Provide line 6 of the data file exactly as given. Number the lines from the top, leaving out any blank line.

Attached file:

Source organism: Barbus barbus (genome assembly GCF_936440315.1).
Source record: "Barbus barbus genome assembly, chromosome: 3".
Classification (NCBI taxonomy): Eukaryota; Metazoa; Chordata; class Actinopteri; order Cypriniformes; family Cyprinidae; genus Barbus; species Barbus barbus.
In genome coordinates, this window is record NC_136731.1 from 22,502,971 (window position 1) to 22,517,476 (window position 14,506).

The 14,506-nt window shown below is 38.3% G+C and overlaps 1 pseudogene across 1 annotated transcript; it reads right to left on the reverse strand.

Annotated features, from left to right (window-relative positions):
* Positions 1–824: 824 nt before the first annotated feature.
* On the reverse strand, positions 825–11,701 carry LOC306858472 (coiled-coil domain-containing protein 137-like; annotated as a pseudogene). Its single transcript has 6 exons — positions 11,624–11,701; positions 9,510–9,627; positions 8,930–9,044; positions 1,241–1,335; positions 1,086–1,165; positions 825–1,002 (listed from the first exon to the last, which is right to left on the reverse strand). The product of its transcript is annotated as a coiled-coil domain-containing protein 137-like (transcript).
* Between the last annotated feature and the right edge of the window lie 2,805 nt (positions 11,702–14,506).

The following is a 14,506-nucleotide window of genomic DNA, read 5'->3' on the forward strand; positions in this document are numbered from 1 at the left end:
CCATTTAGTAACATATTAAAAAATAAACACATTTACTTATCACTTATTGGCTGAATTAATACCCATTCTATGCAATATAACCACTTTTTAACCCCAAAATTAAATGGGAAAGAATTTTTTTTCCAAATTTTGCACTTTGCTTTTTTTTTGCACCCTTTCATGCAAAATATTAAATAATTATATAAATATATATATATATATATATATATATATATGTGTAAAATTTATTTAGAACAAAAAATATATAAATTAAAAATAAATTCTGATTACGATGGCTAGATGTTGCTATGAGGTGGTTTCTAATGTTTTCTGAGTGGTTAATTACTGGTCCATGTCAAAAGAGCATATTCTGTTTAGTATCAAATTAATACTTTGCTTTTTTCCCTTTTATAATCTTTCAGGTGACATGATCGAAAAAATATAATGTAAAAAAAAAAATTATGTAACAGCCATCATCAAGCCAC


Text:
Annotated features, from left to right (window-relative positions):